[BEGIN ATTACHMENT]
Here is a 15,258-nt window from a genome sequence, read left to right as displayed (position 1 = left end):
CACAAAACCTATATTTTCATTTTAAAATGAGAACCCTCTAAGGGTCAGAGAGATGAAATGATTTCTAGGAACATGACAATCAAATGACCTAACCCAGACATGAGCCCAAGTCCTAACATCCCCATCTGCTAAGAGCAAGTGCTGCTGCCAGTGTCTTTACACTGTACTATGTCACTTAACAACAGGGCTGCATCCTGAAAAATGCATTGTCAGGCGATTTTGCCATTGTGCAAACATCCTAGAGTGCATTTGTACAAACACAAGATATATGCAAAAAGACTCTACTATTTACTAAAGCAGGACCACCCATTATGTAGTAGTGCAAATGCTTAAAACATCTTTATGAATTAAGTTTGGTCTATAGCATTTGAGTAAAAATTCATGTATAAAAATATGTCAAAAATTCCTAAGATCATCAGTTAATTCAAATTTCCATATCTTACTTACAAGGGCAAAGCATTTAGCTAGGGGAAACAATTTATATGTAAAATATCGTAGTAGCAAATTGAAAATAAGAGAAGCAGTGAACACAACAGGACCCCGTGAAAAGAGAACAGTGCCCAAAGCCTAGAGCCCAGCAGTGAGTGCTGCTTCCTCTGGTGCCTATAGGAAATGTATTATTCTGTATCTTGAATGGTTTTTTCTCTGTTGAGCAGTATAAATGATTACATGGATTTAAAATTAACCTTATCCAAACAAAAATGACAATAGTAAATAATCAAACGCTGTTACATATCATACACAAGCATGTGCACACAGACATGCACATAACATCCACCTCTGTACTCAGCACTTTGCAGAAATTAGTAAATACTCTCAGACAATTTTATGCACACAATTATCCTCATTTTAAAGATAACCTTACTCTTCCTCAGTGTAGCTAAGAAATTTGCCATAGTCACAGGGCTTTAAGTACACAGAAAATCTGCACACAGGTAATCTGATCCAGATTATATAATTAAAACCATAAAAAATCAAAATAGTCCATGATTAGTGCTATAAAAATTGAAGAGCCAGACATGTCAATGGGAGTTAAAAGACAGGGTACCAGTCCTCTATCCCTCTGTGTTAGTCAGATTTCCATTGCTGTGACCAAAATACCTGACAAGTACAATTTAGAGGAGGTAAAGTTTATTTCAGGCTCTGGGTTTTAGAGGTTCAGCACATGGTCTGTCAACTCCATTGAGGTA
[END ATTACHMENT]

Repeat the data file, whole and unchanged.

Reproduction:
Here is a 15,258-nt window from a genome sequence, read left to right as displayed (position 1 = left end):
CACAAAACCTATATTTTCATTTTAAAATGAGAACCCTCTAAGGGTCAGAGAGATGAAATGATTTCTAGGAACATGACAATCAAATGACCTAACCCAGACATGAGCCCAAGTCCTAACATCCCCATCTGCTAAGAGCAAGTGCTGCTGCCAGTGTCTTTACACTGTACTATGTCACTTAACAACAGGGCTGCATCCTGAAAAATGCATTGTCAGGCGATTTTGCCATTGTGCAAACATCCTAGAGTGCATTTGTACAAACACAAGATATATGCAAAAAGACTCTACTATTTACTAAAGCAGGACCACCCATTATGTAGTAGTGCAAATGCTTAAAACATCTTTATGAATTAAGTTTGGTCTATAGCATTTGAGTAAAAATTCATGTATAAAAATATGTCAAAAATTCCTAAGATCATCAGTTAATTCAAATTTCCATATCTTACTTACAAGGGCAAAGCATTTAGCTAGGGGAAACAATTTATATGTAAAATATCGTAGTAGCAAATTGAAAATAAGAGAAGCAGTGAACACAACAGGACCCCGTGAAAAGAGAACAGTGCCCAAAGCCTAGAGCCCAGCAGTGAGTGCTGCTTCCTCTGGTGCCTATAGGAAATGTATTATTCTGTATCTTGAATGGTTTTTTCTCTGTTGAGCAGTATAAATGATTACATGGATTTAAAATTAACCTTATCCAAACAAAAATGACAATAGTAAATAATCAAACGCTGTTACATATCATACACAAGCATGTGCACACAGACATGCACATAACATCCACCTCTGTACTCAGCACTTTGCAGAAATTAGTAAATACTCTCAGACAATTTTATGCACACAATTATCCTCATTTTAAAGATAACCTTACTCTTCCTCAGTGTAGCTAAGAAATTTGCCATAGTCACAGGGCTTTAAGTACACAGAAAATCTGCACACAGGTAATCTGATCCAGATTATATAATTAAAACCATAAAAAATCAAAATAGTCCATGATTAGTGCTATAAAAATTGAAGAGCCAGACATGTCAATGGGAGTTAAAAGACAGGGTACCAGTCCTCTATCCCTCTGTGTTAGTCAGATTTCCATTGCTGTGACCAAAATACCTGACAAGTACAATTTAGAGGAGGTAAAGTTTATTTCAGGCTCTGGGTTTTAGAGGTTCAGCACATGGTCTGTCAACTCCATTGAGGTA